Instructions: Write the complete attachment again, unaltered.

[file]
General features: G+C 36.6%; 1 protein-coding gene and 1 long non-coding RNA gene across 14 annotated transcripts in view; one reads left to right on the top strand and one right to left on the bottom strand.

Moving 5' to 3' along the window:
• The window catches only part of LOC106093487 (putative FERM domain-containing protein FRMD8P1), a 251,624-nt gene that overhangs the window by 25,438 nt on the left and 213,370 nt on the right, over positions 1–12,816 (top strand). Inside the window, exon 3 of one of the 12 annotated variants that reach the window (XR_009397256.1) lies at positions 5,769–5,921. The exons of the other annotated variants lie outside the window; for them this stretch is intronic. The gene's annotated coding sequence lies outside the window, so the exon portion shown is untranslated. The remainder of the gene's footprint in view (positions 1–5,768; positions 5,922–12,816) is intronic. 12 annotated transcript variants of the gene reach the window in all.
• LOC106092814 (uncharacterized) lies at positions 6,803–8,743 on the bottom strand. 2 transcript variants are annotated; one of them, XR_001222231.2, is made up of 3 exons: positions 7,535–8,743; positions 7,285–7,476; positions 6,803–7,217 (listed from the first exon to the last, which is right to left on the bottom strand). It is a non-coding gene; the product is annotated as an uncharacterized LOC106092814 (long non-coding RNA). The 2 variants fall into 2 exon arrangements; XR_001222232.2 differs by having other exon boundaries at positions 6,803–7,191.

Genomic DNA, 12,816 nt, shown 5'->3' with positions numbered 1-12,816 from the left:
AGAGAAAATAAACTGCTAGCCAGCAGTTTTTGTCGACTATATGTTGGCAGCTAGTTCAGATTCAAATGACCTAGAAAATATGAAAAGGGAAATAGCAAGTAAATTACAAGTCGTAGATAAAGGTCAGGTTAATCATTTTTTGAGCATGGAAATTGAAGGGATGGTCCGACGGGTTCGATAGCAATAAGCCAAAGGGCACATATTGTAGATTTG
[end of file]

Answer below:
General features: G+C 36.6%; 1 protein-coding gene and 1 long non-coding RNA gene across 14 annotated transcripts in view; one reads left to right on the top strand and one right to left on the bottom strand.

Moving 5' to 3' along the window:
• The window catches only part of LOC106093487 (putative FERM domain-containing protein FRMD8P1), a 251,624-nt gene that overhangs the window by 25,438 nt on the left and 213,370 nt on the right, over positions 1–12,816 (top strand). Inside the window, exon 3 of one of the 12 annotated variants that reach the window (XR_009397256.1) lies at positions 5,769–5,921. The exons of the other annotated variants lie outside the window; for them this stretch is intronic. The gene's annotated coding sequence lies outside the window, so the exon portion shown is untranslated. The remainder of the gene's footprint in view (positions 1–5,768; positions 5,922–12,816) is intronic. 12 annotated transcript variants of the gene reach the window in all.
• LOC106092814 (uncharacterized) lies at positions 6,803–8,743 on the bottom strand. 2 transcript variants are annotated; one of them, XR_001222231.2, is made up of 3 exons: positions 7,535–8,743; positions 7,285–7,476; positions 6,803–7,217 (listed from the first exon to the last, which is right to left on the bottom strand). It is a non-coding gene; the product is annotated as an uncharacterized LOC106092814 (long non-coding RNA). The 2 variants fall into 2 exon arrangements; XR_001222232.2 differs by having other exon boundaries at positions 6,803–7,191.

Genomic DNA, 12,816 nt, shown 5'->3' with positions numbered 1-12,816 from the left:
AGAGAAAATAAACTGCTAGCCAGCAGTTTTTGTCGACTATATGTTGGCAGCTAGTTCAGATTCAAATGACCTAGAAAATATGAAAAGGGAAATAGCAAGTAAATTACAAGTCGTAGATAAAGGTCAGGTTAATCATTTTTTGAGCATGGAAATTGAAGGGATGGTCCGACGGGTTCGATAGCAATAAGCCAAAGGGCACATATTGTAGATTTG